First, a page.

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Simple SE - very low volume

Divad89

Member
2010-02-03 1:59 pm
I've just assembled the Simple SE in the chassis (and not just on bench test), but I think its output volume is very low, have tried with 6L6GC and 6550 tubes, and with/without UL mode, but it is still very low. I've just tried to measure the resistance between the positive and negative output poles on both channels, and it shows less than 1 ohm, so there has to be a shorting somewhere, couldn't that be the problem, and where should I look? Because it also had low volume when bench testing...

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David
 
I've just assembled the Simple SE in the chassis, but I think its output volume is very low...

I would consider the Simple SE as a relatively high gain amplifier. Mine tends to get very loud rather quickly on low settings of my preamp volume control. Sometimes I wish it were quieter. I would say your experience is not usual.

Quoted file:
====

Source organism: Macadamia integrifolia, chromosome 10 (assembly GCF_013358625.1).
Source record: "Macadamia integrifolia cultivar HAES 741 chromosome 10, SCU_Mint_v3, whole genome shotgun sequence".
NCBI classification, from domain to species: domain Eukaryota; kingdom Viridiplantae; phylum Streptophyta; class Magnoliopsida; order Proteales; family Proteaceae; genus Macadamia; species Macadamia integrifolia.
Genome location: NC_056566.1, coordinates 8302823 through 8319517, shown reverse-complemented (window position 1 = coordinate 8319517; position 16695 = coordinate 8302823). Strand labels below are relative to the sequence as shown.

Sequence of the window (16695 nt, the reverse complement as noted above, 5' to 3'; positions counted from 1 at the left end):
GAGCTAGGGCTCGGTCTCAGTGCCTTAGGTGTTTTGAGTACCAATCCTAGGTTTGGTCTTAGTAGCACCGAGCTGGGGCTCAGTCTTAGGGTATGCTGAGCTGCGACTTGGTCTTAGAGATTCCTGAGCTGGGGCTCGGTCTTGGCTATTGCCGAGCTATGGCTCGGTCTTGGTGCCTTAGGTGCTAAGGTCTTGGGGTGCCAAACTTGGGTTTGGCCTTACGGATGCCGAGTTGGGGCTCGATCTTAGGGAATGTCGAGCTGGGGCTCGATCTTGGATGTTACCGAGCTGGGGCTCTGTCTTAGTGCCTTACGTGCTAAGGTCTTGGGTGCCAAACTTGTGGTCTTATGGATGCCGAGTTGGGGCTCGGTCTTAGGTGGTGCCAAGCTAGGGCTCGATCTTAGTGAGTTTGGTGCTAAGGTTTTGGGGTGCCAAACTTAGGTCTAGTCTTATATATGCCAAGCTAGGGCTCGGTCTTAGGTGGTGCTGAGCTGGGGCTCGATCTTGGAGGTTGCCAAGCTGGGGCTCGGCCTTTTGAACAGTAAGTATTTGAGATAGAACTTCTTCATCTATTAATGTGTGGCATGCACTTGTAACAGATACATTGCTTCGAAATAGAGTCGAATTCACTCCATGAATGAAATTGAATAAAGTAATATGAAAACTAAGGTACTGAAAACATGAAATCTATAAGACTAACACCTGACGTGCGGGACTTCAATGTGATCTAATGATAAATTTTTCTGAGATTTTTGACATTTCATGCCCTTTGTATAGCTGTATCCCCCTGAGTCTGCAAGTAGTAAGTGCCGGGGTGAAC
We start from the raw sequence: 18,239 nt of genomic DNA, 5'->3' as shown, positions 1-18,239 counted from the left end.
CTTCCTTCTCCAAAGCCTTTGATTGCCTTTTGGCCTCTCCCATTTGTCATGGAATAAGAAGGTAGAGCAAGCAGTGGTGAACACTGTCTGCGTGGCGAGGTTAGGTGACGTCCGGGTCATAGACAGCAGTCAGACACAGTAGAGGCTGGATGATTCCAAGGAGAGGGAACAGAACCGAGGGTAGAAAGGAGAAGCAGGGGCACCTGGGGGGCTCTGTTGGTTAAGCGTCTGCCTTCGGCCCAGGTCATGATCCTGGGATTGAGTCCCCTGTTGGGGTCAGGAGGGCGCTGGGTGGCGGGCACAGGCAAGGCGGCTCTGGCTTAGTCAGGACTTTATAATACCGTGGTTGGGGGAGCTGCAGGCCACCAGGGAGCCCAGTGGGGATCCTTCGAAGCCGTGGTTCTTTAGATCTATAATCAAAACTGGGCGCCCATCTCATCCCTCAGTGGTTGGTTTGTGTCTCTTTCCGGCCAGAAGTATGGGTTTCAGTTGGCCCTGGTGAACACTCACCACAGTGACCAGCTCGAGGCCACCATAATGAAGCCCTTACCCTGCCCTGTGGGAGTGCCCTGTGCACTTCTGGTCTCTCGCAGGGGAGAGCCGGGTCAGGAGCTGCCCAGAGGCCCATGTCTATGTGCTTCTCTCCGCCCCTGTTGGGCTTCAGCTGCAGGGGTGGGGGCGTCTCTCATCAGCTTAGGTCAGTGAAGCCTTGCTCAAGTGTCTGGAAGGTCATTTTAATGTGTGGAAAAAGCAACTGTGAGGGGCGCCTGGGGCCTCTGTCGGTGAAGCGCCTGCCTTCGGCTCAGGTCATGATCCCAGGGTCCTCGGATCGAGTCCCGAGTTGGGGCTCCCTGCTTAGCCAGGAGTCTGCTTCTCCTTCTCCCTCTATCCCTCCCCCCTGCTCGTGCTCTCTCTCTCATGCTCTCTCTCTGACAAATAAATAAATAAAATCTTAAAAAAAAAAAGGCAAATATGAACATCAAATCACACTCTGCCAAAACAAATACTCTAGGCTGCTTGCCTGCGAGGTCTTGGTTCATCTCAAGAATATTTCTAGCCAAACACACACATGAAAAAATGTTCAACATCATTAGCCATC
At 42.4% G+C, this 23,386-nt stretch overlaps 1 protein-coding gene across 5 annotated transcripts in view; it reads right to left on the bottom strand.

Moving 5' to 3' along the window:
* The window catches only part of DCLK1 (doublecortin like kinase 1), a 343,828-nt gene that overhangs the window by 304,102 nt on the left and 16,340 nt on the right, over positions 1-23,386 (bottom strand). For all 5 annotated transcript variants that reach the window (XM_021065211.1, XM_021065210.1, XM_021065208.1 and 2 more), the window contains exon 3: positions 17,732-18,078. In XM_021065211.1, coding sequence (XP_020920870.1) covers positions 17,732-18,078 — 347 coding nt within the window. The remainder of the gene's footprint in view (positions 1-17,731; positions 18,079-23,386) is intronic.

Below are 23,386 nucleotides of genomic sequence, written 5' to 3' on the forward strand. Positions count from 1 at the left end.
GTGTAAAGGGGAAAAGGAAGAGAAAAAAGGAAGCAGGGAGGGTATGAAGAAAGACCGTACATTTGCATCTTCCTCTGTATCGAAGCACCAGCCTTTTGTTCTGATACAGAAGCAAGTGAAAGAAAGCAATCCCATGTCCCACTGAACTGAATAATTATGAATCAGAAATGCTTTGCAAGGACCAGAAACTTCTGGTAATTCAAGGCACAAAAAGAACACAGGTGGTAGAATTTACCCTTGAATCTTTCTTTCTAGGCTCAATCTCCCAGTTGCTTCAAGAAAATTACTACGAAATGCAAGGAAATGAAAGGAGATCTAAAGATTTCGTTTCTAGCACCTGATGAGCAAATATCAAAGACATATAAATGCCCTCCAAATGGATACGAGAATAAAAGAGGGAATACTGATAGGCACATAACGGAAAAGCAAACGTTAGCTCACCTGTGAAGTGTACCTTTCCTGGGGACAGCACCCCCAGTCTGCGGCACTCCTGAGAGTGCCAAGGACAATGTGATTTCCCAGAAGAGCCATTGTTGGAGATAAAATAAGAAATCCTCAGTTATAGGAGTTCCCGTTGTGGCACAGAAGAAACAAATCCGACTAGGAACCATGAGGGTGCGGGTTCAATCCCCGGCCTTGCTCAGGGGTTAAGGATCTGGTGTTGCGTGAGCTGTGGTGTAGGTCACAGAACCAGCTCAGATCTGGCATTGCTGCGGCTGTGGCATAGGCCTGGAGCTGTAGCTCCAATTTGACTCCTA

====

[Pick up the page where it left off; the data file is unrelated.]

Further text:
If you are trying to measure the DC resistance of the output transformer's secondary winding (i.e., checking between the red and black speaker binding posts) I would expect you should see at least 100 ohms. I wouldn't be surprised to see as much as 500 ohms with some transformers. If you've got less than 1 ohm, I'd agree - you've inadvertently shorted something somewhere.

Check the DC resistance from the red post to chassis ground, and from the black post to DC ground. Tell us what you find.
 
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I've just tried to measure the resistance between the positive and negative output poles on both channels, and it shows less than 1 ohm........I would expect you should see at least 100 ohms.

A reading of less than one ohm across the speaker terminals is completely NORMAL. I measure My Simple SE at 0.6 ohms. If you take an OPT apart you will find that the secondary is made of about 25 feet of heavy wire. The primary however should be 100 to 400 ohms.